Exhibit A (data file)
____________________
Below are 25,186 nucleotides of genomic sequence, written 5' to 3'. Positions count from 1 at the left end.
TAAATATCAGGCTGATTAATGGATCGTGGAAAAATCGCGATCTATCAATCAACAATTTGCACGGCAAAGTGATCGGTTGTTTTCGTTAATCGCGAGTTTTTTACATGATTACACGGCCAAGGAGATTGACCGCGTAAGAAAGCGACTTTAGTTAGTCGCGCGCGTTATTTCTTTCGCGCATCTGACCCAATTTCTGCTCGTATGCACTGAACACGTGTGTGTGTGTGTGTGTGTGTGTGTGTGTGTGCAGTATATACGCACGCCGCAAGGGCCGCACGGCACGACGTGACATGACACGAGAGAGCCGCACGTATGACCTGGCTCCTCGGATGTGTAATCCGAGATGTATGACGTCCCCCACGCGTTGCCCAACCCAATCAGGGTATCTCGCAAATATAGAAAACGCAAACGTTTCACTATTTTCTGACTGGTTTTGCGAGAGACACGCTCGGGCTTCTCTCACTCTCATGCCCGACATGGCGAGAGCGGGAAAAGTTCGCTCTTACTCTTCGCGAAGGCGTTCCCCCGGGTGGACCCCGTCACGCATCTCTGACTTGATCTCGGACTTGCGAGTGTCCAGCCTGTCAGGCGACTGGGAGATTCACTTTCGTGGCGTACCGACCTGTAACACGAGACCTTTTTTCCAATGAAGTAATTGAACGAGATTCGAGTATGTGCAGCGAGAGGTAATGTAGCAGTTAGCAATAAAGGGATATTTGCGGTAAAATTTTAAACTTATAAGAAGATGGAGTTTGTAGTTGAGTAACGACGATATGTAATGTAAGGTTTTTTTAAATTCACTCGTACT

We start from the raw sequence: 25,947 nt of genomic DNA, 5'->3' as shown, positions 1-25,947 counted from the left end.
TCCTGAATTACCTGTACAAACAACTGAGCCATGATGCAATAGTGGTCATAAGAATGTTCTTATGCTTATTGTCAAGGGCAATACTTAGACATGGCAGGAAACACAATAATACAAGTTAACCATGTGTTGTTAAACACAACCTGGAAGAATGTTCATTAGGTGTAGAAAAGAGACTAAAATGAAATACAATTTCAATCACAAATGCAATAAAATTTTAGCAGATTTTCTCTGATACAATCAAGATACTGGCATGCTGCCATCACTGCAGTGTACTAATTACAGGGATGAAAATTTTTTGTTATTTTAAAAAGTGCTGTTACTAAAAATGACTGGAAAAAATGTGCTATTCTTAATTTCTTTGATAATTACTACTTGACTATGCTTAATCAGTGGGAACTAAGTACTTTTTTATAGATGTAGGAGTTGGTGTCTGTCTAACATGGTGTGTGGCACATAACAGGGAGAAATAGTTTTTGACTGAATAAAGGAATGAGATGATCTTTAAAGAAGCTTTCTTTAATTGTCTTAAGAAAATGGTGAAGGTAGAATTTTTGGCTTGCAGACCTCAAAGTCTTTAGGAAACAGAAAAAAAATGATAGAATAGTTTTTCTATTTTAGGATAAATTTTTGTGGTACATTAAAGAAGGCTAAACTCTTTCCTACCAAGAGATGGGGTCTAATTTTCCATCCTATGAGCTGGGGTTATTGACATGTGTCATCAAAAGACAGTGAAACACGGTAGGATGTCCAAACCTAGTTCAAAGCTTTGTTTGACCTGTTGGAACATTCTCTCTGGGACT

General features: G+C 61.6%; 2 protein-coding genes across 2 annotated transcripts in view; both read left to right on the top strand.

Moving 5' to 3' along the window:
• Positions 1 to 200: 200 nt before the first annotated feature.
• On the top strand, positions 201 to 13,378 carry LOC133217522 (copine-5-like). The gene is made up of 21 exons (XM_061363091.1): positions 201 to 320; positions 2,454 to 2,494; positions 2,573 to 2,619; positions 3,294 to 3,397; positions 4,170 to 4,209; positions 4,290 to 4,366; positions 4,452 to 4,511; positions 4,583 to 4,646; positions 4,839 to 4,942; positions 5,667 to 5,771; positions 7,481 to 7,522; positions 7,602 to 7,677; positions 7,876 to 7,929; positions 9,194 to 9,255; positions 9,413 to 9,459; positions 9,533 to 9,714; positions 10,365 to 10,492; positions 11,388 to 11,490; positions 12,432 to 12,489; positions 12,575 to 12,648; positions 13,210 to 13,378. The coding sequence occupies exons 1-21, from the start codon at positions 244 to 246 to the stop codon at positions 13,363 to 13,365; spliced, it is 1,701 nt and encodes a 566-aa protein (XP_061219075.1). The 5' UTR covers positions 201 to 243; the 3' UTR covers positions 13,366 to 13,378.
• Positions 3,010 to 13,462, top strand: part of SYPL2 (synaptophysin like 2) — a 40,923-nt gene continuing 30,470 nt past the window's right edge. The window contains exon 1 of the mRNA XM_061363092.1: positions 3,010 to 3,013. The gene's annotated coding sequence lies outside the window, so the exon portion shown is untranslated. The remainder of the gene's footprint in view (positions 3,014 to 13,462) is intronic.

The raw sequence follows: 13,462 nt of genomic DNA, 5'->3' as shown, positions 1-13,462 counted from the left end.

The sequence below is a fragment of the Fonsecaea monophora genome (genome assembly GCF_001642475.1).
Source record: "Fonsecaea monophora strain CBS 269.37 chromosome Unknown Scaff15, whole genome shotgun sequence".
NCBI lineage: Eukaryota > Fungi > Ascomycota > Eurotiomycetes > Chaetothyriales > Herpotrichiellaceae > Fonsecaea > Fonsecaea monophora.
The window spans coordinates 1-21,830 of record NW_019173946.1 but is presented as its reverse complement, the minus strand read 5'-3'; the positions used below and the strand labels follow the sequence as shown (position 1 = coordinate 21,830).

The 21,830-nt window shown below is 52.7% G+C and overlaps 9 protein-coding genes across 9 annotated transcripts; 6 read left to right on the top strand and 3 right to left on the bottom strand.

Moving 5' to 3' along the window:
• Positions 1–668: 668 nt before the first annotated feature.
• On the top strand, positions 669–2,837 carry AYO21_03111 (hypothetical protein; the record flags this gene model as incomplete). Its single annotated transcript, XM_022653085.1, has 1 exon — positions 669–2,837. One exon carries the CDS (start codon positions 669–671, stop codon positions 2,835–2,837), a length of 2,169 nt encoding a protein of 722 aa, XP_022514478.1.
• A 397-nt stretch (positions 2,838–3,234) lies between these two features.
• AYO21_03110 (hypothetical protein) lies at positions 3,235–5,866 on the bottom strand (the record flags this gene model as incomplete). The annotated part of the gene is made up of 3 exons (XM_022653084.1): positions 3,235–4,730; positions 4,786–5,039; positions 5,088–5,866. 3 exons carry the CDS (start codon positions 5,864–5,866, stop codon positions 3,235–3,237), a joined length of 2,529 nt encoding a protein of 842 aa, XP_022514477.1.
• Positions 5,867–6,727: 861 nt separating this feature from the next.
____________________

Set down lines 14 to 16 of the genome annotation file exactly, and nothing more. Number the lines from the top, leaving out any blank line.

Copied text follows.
The window spans coordinates 1-21,830 of record NW_019173946.1 but is presented as its reverse complement, the minus strand read 5'-3'; the positions used below and the strand labels follow the sequence as shown (position 1 = coordinate 21,830).

The 21,830-nt window shown below is 52.7% G+C and overlaps 9 protein-coding genes across 9 annotated transcripts; 6 read left to right on the top strand and 3 right to left on the bottom strand.

Moving 5' to 3' along the window: